What should I do after being hacked

  • Posted August 14, 2013

I noticed my test Rails app calling some strange routes

" Started GET “/”.

and also running php my admin scripts even though I never installed it. Also in the logs, there’s a record of connections from strange ip addresses (such as ) that google results reveal to be associated with suspicious behaviour


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Before destroying your droplet, it is very IMPORTANT to locate the security hole, and how they are gained access and hacked your server. Installing new droplet wont protect you from future hacks. If you can’t - hire someone, but even then they might be covered they trails, if so you can use the image of the server (if you have) like a honey pot and wait for them to hack it again. But just re install droplets is not a good option.

Is this a GET request from your droplet or to your droplet?

hey, <br> <br>those idiots scan the whole internet, I see that GET request every day at work. <br> <br>Just because you see a GET or POST to your webserver does not mean you have been hacked. <br> <br>If you have people actually connecting via ssh to your server (or whatever other management tools/ports) you have enabled and successfully logging in then be concerned or you seeing files in your web server that you did not put there (apache flaws, php exploits aka web server hacked etc) <br> <br>You saying you are running php my admin even though you did not install it worries me though… you sure it didnt come with your droplet? Can you see who has connected to your server? Who is logged on from what IP? <br> <br>If you have no clue kill the box and walk away slowly :)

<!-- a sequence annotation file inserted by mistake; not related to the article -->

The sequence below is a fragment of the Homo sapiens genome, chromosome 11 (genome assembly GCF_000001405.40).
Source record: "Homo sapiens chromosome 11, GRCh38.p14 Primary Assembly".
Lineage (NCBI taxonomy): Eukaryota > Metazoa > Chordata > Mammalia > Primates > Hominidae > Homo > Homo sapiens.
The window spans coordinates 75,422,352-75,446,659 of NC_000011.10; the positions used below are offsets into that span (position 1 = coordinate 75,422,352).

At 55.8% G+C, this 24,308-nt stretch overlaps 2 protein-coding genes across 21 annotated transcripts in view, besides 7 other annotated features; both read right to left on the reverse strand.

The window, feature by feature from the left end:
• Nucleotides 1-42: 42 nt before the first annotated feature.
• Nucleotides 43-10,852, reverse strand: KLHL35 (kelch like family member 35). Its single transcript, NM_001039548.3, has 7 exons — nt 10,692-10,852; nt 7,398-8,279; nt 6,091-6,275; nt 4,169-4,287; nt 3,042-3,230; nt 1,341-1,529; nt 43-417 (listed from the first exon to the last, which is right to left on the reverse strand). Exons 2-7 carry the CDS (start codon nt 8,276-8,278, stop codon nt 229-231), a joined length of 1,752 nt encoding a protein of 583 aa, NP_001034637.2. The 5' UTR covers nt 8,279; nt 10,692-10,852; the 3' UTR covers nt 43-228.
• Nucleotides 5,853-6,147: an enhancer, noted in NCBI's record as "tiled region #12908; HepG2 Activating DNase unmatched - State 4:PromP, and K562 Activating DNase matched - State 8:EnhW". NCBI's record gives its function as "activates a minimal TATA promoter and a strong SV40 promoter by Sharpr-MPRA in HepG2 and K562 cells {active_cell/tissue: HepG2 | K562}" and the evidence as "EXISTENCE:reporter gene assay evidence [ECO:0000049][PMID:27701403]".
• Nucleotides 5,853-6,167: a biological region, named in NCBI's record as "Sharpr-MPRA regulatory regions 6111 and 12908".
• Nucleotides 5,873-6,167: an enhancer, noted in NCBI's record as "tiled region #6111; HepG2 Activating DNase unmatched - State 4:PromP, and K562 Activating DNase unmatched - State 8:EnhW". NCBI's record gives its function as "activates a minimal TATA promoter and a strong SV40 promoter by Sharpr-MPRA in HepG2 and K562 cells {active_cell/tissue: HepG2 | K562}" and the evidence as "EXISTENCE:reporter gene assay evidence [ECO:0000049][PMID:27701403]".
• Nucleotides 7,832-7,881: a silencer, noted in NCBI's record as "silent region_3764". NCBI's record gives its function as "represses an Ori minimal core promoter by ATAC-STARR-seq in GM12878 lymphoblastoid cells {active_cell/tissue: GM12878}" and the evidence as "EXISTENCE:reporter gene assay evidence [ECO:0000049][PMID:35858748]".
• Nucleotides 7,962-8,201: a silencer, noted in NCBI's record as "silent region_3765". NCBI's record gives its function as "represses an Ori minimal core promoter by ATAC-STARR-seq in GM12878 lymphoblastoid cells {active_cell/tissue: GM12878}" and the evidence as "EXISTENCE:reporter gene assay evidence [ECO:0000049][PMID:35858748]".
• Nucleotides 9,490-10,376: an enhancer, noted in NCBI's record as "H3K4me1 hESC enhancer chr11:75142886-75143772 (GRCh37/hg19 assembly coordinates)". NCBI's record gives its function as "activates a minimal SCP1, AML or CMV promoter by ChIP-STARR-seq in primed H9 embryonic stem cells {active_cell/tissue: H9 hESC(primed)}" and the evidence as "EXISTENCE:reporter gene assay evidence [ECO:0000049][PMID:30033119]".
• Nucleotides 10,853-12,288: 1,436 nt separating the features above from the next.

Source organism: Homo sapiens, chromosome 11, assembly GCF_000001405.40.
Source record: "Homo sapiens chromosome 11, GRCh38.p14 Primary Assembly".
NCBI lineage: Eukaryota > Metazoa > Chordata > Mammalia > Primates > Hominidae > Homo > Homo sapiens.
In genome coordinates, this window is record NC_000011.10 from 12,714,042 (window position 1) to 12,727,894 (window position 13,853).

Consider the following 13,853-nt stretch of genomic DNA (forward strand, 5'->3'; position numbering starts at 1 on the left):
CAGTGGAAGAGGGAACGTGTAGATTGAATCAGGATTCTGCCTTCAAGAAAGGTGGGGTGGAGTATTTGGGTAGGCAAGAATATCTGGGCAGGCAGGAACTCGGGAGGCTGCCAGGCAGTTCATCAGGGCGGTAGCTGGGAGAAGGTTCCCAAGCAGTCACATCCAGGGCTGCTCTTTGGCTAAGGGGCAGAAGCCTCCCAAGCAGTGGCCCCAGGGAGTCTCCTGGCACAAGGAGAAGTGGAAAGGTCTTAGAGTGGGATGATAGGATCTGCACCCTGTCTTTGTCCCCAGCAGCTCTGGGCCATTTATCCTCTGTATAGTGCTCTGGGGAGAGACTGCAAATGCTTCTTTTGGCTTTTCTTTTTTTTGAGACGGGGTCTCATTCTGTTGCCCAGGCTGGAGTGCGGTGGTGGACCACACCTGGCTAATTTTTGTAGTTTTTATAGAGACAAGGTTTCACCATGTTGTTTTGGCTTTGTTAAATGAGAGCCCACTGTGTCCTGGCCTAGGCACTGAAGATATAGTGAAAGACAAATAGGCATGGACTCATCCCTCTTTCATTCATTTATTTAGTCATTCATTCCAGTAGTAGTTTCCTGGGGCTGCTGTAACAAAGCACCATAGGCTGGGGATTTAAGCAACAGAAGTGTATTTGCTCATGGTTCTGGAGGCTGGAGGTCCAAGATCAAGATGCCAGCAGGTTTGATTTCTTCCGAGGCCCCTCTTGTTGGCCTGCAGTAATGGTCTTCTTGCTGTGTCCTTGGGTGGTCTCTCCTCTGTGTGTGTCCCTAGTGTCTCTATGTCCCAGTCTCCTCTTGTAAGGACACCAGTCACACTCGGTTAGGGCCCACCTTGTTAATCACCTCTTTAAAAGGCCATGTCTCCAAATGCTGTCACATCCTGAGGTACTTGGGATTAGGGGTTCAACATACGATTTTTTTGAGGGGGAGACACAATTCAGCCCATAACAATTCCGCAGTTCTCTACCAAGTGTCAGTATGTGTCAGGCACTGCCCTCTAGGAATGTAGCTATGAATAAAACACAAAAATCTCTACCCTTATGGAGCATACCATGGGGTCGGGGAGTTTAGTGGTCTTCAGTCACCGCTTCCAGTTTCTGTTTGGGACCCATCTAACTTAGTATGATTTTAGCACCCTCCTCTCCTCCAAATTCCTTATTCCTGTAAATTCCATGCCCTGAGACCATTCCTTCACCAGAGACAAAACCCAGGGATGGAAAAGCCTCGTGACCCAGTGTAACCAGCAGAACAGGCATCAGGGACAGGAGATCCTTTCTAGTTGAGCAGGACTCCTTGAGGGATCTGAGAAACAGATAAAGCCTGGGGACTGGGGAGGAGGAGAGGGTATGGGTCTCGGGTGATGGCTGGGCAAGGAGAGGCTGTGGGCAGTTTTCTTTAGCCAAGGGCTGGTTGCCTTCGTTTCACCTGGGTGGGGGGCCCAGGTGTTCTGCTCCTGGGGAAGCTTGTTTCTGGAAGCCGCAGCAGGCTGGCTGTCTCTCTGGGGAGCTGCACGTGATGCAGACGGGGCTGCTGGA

I recommend disabling nginx/unicorn and killing all processes that are related to your rails app until you find the infected files. <br> <br>As Pablo said, if you have a snapshot/backup of your droplet you can restore it from there.

How long did it take you to build your server to its current state? Hopefully you have a snapshot; so you can destroy the current droplet and spin up a new one. Situations like these also lend themselves to utilizing a configuration-management tool, like <a href=“” target=“_blank”>Puppet</a>. Then, you could destroy this droplet, while having the piece of mind that you can spin up a new droplet rather easily & pick up right where you left off (b/f being hacked). <br> <br>In the mean time, make sure you’ve set up your firewall, e.g. <a href=“” target=“_blank”>How to Setup a Firewall with UFW on an Ubuntu and Debian Cloud Server</a>.